I was discussing career choices (don't ask) with an acquaintance of mine, and in the course of talking about how we got where we were, I mentioned that I'd never really planned for life beyond college when I was in my teens.
The decision wasn't a "non-decision" or anything like that. It wasn't like I hadn't considered what professions I'd like to pursue (journalism, LOL), or contemplated appropriate majors. It wasn't even -- as I glibly replied when questioned about it -- that I was counting on an unknown rich relative passing away to leave me a large sum of money and render such questions moot. Though secretly isn't that what we were all hoping for?
It was because I honestly didn't think I'd be alive past my 20s.
That page break was dramatic, huh?
Before all the ladies decide to pay me a consolation visit, I wasn't suffering from a terrible illness or enlisting in the French Foreign Legion. I just naturally assumed I, like 75-80% of humanity, would be incinerated in nuclear fire before the end of the 20th century.
My aforementioned acquaintance is about ten years younger than me, and so has a kid's memories of the 1980s, but only that they were -- in her words -- "weirdly awesome." I won't disagree with that assessment, but I'd probably add modifiers like "terrifying" and "distressing." True, we had Duran Duran and "Thundarr the Barbarian" and Paulina Porizkova and Purple Rain, but we also had nuclear brinksmanship, SDI and "We begin bombing in five minutes." Quite a time to be an adolescent.
It's no coincidence that I write about pop culture. Movies, TV and music have informed my life in profound, and maybe profoundly unhealthy, ways. As a kid coming of age in the early '80s, I ended up fixating on everything having to do with nuclear war, whether that meant shitty flicks like Def-Con 4 or truly harrowing TV series like Threads, which depicts life in post-nuclear war England; radiation sickness, stillbirths and all.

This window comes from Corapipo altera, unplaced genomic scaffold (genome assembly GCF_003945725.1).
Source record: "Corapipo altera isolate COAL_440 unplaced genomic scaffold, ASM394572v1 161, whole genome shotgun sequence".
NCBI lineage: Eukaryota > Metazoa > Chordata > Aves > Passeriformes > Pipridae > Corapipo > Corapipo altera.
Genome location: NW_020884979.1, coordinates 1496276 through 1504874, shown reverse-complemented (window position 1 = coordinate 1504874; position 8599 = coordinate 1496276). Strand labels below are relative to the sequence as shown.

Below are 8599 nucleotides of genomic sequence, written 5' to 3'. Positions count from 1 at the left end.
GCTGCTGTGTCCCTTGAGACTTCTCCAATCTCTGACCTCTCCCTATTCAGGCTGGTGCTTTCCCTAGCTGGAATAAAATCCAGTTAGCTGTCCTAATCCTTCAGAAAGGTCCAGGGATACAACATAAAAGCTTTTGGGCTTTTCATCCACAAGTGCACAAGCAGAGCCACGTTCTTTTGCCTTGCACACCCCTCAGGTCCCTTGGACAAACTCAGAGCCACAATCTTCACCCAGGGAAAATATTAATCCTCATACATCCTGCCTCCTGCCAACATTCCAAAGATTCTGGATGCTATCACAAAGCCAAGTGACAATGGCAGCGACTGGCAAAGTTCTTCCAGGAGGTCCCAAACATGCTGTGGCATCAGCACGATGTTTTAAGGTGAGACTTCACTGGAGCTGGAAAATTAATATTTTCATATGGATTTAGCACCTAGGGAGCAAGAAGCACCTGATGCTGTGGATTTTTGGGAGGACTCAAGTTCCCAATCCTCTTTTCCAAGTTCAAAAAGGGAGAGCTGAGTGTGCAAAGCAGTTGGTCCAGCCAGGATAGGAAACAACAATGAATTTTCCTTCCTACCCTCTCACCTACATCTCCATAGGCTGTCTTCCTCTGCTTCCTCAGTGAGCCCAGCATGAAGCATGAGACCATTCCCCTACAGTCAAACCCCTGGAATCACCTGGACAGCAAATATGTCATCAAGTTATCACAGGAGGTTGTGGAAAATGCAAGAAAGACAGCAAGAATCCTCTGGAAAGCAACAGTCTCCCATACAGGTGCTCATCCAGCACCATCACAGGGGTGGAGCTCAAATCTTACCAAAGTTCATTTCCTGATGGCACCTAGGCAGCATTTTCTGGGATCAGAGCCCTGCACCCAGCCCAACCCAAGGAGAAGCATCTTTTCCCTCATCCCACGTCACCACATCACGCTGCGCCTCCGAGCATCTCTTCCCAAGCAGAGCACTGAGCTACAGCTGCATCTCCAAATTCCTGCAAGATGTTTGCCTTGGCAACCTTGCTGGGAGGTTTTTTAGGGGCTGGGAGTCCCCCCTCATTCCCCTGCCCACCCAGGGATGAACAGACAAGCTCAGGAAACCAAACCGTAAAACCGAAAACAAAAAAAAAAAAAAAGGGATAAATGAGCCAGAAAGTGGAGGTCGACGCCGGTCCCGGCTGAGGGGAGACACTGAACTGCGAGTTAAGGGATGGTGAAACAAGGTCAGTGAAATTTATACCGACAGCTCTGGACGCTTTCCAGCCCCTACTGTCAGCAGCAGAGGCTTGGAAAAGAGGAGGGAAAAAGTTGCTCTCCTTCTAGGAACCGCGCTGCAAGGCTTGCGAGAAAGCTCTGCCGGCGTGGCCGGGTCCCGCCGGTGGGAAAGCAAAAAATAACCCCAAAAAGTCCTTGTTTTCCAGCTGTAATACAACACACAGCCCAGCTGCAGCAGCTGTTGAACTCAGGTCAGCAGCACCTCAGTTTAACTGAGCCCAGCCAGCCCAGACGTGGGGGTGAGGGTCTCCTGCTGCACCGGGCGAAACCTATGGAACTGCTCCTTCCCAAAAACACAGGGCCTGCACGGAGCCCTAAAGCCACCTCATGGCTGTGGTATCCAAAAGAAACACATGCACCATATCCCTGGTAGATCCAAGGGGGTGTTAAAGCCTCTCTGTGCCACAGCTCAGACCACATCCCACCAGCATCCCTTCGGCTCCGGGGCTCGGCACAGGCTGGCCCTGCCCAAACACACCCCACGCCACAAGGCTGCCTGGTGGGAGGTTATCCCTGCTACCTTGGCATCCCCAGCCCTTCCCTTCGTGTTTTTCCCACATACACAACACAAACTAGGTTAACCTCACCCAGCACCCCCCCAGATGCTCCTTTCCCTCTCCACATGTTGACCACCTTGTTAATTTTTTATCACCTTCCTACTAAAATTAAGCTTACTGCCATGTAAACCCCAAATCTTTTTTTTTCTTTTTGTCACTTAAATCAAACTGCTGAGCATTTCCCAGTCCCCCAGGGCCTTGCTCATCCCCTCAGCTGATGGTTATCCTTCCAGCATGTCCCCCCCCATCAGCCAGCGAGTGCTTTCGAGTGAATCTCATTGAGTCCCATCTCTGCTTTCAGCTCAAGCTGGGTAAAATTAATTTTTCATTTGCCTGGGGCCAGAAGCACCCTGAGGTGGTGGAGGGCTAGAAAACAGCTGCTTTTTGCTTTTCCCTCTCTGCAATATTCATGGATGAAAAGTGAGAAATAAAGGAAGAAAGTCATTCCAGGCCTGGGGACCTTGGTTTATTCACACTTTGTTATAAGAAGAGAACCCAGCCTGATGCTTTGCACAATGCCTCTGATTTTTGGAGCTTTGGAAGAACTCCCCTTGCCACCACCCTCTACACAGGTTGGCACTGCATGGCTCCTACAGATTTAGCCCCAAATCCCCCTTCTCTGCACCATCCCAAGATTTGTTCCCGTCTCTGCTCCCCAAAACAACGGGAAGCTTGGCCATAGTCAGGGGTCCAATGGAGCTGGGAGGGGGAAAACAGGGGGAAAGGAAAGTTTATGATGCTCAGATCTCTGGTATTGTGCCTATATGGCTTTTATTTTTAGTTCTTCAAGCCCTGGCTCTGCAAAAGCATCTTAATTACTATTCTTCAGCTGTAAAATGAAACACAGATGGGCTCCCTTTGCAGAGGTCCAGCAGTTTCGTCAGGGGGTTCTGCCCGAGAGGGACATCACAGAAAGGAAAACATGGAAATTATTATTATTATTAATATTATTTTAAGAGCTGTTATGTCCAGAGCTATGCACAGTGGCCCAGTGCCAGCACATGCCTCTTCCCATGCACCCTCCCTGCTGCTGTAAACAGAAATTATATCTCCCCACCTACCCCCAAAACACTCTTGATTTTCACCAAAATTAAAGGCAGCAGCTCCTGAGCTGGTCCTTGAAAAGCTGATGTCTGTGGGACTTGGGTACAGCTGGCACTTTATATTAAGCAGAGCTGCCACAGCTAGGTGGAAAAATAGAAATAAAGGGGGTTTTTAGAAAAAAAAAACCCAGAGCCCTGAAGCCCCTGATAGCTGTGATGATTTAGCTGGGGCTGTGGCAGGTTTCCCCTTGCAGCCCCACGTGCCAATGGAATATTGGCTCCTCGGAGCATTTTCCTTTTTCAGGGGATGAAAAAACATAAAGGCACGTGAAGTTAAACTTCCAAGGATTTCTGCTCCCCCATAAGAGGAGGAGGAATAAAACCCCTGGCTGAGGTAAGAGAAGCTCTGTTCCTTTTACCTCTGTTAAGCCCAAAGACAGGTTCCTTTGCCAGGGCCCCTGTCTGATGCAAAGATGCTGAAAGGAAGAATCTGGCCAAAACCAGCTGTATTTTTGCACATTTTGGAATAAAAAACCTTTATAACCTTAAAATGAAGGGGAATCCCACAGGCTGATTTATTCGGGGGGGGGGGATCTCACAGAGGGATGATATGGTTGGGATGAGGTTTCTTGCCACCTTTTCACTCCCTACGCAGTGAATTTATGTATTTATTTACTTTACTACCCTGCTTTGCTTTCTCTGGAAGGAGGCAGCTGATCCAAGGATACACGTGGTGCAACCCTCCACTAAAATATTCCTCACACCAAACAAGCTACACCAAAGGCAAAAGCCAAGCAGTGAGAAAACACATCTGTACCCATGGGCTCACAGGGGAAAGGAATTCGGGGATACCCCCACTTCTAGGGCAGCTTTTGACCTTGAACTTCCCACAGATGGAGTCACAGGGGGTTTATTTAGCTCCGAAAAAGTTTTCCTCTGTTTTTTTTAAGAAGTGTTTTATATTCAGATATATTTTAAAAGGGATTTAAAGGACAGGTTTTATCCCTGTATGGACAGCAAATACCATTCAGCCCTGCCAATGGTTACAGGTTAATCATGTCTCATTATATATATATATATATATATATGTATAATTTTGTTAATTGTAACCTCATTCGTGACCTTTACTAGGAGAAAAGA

After several years of being inundated with the likes of Dreamscape, The Day After and Testament, not to mention my obsession with music by the likes of Rush and Megadeth, it shouldn't be surprising that I took the collapse of civilization as a given.
Hell, even "Thundarr" was set in a postapocalyptic future. At least there were Mokks and hot sorceresses, I guess.
But it is almost impossible to get that feeling across to someone who didn't grow up during that time. They can watch Red Dawn and not feel a chill at the line "I thought there were a billion screaming Chinamen." They can give a blasé glance to the Vapors' New Clear Days in the used LP bin without that twinge of anxiety. They can listen to Pink Floyd's "Two Suns in the Sunset" all the way through, without skipping over the "Daddy, daddy!" part, because the concept of their children dying screaming in an atomic holocaust has never occurred to them. Not repeatedly. Not every day for ten years.
So my relief when the Berlin Wall came down and the Soviet Union collapsed was tempered by the dawning realization that, while I would most likely not have to live in service to the Lord Humongous for the rest of my days, I'd definitely have to go to grad school. Small price to pay, I guess, not so you'd know it from my student loans.
There are other things to be afraid of now, I suppose. Dirty bombs, random airplane incidents and biological warfare. I dunno, they all seem kind of...quaint.
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And I don't want to give the impression everyone in my age group is like this. Nuclear war was a well-traveled topic among me and my friends, but I've always been the one who leaned toward obsession with the topic. Not that it shows.
But that stuff stays with you. It's hard to lose that apocalyptic perspective when it's been woven into your existence for so long. My own kids are growing up, and I have to decide how much of my cynicism I want them exposed to. Self-defense classes are a given (and not that shopping center tae kwon do crap), but when is the proper age to teach them how to handle a firearm? Where can I get a good Geiger counter? Should I sink their college funds into gold, just to be sure?
They're getting mohawks soon, in any event. I don't care what their mother says. We'll forgo the assless chaps. For now.